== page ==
Europeans urged not to travel as the EU Commission proposes ‘dark red zones’ for Covid hot spots.

Speaking after a video conference of the European Council on Thursday, Ursula van der Lane, the head of the commission, stressed that internal borders should remain open for a market to function. But members of the public should refrain from traveling.

According to her;

“An assessment of the extremely serious health condition, unnecessary travel across any country and borders should be strongly discouraged.”

“It is important to run a single market at the same time. Goods and essential workers should continue to cross borders easily. This is very important. “

The question of restrictions on internal borders has come to the fore in recent days to deal with the spread of more contagious diseases of COVID-19, especially due to concerns raised by Germany and France.

It is a matter of border sanctions for individual member states. Still, EU officials in Brussels, in addition to France and Germany, are urging a coordinated response following the diplomatic turmoil during the first wave of epidemics in spring 2020.

In March, as the infection spread around Europe, many member states panicked and unilaterally closed national borders, disrupting travel.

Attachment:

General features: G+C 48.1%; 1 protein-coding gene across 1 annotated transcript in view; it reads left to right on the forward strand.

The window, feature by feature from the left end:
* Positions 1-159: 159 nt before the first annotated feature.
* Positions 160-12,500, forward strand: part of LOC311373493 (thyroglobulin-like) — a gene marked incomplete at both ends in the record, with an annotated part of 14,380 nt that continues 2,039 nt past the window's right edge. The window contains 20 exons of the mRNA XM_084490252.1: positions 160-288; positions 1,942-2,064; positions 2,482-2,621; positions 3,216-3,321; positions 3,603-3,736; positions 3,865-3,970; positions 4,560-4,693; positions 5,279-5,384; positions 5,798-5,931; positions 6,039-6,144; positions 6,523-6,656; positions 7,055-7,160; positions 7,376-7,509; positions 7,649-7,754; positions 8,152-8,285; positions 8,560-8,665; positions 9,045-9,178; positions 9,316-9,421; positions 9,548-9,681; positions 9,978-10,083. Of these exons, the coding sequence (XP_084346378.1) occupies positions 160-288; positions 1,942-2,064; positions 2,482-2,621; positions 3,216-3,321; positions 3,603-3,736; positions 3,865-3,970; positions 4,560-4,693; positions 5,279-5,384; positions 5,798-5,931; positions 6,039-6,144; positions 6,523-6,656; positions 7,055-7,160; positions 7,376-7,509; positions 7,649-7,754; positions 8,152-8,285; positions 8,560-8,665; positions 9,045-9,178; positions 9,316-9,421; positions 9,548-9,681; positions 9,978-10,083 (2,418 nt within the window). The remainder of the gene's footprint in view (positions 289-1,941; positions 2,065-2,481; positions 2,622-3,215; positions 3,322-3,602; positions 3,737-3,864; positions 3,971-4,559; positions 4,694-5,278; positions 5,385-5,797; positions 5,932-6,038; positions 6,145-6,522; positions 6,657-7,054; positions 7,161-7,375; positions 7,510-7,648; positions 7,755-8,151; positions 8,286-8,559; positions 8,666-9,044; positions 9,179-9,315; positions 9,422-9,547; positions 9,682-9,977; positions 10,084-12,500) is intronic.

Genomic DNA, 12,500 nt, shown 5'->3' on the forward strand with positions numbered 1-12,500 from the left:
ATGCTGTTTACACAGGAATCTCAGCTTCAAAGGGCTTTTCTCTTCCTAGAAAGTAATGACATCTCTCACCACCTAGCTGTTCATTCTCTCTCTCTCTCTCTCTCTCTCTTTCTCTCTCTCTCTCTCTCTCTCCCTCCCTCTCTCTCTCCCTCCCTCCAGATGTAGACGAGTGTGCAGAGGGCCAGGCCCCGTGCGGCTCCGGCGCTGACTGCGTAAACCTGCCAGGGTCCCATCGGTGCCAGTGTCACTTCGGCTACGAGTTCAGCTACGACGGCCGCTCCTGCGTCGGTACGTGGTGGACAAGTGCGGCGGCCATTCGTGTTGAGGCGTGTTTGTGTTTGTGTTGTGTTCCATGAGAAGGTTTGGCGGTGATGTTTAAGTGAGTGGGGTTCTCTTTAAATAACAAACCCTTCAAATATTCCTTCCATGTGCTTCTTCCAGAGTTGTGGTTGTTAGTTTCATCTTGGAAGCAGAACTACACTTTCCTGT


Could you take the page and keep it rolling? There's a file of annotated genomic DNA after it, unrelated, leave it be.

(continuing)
The decision was seen as disastrous, already stumbling, the European economy is in turmoil. Leaders say they will work hard to discover different ways to thwart new forms of the virus. However, it continues to run factories and businesses.

Van der Leyen proposed categorizing parts of the European Union as “deep red zones” where the virus is circulating at extremely high stages.

She further stated;

“People traveling through dark red areas have to undergo a test before leaving besides quarantine upon arrival.”

The commission is also recommending extra security steps for the EU’s external borders.

Travel is strictly prohibited in the European Union, but necessary travel is allowed.

The commission recommends that all passengers be screened before departure. Already it is a necessity for many EU countries.

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